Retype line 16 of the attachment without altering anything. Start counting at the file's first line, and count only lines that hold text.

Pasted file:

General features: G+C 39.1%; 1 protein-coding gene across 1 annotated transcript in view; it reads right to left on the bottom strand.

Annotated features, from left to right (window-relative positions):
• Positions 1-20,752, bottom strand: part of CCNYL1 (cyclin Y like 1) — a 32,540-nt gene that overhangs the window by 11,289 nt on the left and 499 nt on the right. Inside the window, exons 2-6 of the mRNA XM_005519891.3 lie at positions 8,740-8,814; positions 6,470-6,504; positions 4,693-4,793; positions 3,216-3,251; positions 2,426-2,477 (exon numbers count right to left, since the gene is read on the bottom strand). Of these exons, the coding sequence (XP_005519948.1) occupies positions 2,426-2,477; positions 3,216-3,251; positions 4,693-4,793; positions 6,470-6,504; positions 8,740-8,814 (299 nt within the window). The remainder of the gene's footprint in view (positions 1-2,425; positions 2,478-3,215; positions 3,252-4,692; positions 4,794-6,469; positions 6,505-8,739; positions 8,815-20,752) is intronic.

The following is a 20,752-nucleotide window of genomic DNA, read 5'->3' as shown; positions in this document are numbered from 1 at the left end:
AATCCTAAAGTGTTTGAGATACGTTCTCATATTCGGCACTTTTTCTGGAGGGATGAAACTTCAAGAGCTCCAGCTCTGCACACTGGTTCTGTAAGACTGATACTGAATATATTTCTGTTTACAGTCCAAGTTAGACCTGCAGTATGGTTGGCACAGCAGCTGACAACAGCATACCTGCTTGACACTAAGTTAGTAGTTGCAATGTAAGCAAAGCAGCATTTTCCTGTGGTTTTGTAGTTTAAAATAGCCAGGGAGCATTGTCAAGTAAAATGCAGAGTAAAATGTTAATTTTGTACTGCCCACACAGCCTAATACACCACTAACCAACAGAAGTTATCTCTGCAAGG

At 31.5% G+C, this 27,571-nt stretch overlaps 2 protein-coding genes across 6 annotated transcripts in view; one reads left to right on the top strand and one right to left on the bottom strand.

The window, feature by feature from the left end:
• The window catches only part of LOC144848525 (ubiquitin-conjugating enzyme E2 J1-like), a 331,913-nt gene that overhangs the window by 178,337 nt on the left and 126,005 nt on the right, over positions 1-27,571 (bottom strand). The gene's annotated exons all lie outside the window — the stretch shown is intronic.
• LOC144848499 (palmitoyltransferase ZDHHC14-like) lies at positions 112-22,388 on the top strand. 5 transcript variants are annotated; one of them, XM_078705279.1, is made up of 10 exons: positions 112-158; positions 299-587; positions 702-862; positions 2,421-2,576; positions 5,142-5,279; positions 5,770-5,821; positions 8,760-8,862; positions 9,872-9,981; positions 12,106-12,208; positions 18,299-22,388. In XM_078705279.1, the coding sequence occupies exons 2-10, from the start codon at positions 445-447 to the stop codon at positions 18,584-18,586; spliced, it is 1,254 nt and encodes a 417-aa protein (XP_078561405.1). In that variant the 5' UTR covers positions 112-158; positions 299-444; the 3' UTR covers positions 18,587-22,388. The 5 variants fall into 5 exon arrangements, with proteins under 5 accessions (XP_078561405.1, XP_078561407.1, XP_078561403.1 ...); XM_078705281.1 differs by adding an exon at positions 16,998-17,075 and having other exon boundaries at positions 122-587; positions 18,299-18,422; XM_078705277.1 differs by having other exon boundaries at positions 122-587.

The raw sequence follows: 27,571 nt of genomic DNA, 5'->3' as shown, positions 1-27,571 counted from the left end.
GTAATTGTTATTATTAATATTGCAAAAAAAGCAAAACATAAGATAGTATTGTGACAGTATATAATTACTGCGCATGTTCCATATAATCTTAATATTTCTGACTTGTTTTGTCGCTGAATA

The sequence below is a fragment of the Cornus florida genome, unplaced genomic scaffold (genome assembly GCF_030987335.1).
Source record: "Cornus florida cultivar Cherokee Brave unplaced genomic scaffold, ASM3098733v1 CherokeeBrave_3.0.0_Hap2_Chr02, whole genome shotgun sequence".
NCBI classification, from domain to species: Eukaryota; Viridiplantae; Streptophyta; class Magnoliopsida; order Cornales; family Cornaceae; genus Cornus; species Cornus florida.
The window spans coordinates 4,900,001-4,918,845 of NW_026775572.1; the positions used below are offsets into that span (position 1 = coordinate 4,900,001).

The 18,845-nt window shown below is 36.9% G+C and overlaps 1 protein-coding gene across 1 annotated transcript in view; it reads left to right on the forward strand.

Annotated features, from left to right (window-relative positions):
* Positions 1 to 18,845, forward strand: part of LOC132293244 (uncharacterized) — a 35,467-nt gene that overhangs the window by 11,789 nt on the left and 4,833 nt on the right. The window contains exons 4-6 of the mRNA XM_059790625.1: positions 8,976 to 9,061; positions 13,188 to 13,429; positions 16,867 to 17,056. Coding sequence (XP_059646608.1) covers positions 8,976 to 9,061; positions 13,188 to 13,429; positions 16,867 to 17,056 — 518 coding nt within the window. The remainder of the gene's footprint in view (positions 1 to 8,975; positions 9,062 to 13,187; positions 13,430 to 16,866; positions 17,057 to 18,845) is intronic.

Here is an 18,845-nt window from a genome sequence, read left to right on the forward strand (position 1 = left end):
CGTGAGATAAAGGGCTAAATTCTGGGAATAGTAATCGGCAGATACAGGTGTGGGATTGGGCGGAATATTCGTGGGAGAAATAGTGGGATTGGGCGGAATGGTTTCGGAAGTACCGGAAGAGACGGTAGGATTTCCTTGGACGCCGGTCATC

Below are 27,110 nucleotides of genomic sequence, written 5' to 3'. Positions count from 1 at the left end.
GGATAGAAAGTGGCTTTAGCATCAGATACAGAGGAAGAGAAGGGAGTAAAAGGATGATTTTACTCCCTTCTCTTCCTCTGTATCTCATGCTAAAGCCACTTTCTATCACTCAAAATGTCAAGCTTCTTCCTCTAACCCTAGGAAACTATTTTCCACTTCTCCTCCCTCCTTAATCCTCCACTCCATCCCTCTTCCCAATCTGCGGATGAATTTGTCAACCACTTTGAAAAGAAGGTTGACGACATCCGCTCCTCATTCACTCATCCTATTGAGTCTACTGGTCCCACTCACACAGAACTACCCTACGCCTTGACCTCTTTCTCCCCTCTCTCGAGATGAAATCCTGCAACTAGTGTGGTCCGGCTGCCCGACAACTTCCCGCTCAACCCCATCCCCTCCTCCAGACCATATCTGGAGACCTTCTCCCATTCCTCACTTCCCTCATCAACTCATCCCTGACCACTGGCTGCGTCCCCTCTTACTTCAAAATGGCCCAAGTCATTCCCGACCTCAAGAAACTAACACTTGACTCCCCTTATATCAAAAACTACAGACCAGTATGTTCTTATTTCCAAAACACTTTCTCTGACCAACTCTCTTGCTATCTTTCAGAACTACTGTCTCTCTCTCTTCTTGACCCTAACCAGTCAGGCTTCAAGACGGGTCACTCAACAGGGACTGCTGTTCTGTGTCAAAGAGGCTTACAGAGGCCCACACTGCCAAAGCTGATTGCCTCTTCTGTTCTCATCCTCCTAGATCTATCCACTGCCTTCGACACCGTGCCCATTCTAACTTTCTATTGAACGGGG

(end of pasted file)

The 18,845-nt window shown below is 36.9% G+C and overlaps 1 protein-coding gene across 1 annotated transcript in view; it reads left to right on the forward strand.